Local business owner creates extreme sport
Published: Thursday, February 7, 2013
Updated: Thursday, February 7, 2013 13:02
New extreme sports are created every year with varying degrees of appeal. What does it take to invent one that will last? For Jeremy Jensen, CEO of Grassroots Powdersurfing, it’s about creating an original idea that is exciting, challenging and true to its roots.
“Snowboarding in powder is the best feeling,” Jensen said. “When you add the fun of skateboarding and surfing and your feet are free to move around, it makes riding powder that much better.”
Jensen grew up skateboarding and started snowboarding to get the same thrill during winter months. This love fueled his desire to create something new, which led to the formation of Grassroots Powdersurfing, a sport based on bindingless snowboarding.
“I first started taking the bindings of snowboards back in ‘99 or 2000, just playing around,” Jensen said. “We’d take a couple runs without the bindings just to see if we could do it, more or less.”
Jensen started to cut old snowboards into different shapes to see what would work. After a couple of years of trial and error, Jensen’s designs performed better and better to a point where they worked to his liking.
“I wanted to bring in real elements from surfing and from skateboarding,” he said. “I wanted to be able to ollie so I could open up the ability to flip and spin the board.”
The initial publicity Jensen got for his perfected creations, called “Powsurfers,” was from the Internet.
“Jeremy has done a really great job at marketing powdersurfing through video and graphics,” said Dave Smellie, assistant professor of graphics design.
Smellie and Jensen have been friends since middle school and first met through skateboarding and snowboarding. Smellie has helped with testing the boards and with designing the graphics for the company.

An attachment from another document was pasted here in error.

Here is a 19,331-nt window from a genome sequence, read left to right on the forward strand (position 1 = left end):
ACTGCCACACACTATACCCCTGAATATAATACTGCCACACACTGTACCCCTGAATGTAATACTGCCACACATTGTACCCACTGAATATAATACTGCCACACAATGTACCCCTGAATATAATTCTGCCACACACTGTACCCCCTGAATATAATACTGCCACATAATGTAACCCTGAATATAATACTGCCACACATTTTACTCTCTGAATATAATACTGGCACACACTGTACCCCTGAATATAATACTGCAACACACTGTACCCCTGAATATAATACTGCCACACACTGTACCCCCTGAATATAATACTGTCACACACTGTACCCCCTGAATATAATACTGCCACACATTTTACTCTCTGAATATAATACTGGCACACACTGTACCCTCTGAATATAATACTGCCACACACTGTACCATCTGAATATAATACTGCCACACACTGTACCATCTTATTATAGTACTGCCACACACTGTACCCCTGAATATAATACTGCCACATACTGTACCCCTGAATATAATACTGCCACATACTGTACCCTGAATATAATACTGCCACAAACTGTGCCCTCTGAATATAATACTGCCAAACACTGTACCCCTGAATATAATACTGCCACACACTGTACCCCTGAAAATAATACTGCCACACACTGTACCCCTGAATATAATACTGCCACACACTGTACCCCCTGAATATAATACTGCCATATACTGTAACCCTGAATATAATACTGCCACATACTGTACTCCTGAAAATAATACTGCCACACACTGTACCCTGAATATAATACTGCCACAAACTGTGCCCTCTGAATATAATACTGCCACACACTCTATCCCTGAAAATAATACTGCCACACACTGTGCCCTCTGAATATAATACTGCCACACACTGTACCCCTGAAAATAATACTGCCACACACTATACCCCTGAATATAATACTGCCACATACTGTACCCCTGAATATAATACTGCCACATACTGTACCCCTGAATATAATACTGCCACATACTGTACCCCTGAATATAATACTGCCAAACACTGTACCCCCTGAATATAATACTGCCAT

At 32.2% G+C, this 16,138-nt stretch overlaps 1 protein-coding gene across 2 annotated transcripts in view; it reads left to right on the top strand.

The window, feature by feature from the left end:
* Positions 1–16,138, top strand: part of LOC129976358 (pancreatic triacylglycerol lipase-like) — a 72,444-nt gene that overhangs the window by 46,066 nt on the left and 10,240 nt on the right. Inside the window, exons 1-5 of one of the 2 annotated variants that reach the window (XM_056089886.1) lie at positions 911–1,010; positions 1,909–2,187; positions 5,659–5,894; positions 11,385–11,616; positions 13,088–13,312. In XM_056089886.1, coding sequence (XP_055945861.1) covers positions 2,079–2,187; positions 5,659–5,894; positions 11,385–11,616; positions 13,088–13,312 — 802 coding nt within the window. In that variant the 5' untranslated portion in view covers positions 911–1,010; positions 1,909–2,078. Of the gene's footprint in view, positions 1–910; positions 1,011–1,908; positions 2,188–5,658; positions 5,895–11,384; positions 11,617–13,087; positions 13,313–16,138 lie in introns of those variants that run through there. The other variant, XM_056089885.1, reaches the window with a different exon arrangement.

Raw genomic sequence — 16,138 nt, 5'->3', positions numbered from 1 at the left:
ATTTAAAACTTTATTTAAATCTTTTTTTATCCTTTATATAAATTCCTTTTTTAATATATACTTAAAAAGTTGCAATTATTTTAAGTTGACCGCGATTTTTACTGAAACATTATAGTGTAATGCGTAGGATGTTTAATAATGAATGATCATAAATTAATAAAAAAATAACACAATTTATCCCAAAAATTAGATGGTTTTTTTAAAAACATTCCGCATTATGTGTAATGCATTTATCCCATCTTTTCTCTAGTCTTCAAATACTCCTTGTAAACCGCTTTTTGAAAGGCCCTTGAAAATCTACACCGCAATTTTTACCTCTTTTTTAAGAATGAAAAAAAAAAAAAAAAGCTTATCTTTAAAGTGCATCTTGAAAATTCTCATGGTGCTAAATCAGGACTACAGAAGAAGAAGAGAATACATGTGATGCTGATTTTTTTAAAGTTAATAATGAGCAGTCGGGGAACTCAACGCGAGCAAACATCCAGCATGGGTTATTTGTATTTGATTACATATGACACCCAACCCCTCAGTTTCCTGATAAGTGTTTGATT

“He’s extremely capable at graphic design, marketing, and social media,” Jensen said. “He’s like a one man army.”
Jensen used his skills to jumpstart the company.
“I started making some videos, putting them on YouTube, and people could see that it was really fun and that it actually worked,” he said.
The videos generated more and more interest in the powder boards. He got feedback from people all over the world, he said.
“Some of the initial feedback I got was from people like Terje Hakonsen, who is kind of like the Michael Jordan of snowboarding,” Jensen said. “So he saw what I was doing and all of the sudden I get a Facebook friend request from Terje Hakonsen and I was like, ‘Woah.’”
He said after that, he knew there was potential.
“Anybody else who was like us, who likes skateboarding, who likes snowboarding, who likes surfing, as soon as they step on this and try this, they’ll know how much fun it is,” Jensen said. “It’s like a rebirth of snowboarding.”
Smellie said it’s a product that brings his childhood back to life in a new and exciting way.
“We’ve both been playing in the snow together for so long that this really makes it fun again,” Smellie said. “It makes you see the mountain in a new way. It’s a new challenge. You’re still out there playing in the snow, you’re just manipulating things in a different way.
Jensen decided to start making and selling boards, and despite other companies trying to copy his product, he said his boards are the originals.
“If I was to keep making these boards, I couldn’t just keep dumping all my money into it, it would have to support itself,” he said. “I’ve always had to work hard for what I have. I started this from zero. I built the original presses from scrap wood in my garage.”
He said the popularity of the product made for a quick demand of the boards that Grassroots produced.
Due to the good publicity from celebrities and the Internet, the brand has seen success throughout the globe, with boards being sold in America, Europe, Japan and Canada. The Canadian Broadcasting Company has featured Grassroots Powdersurfing in their news this year, and the company has also gotten some love from Snowboard Magazine and ESPN, Jensen said.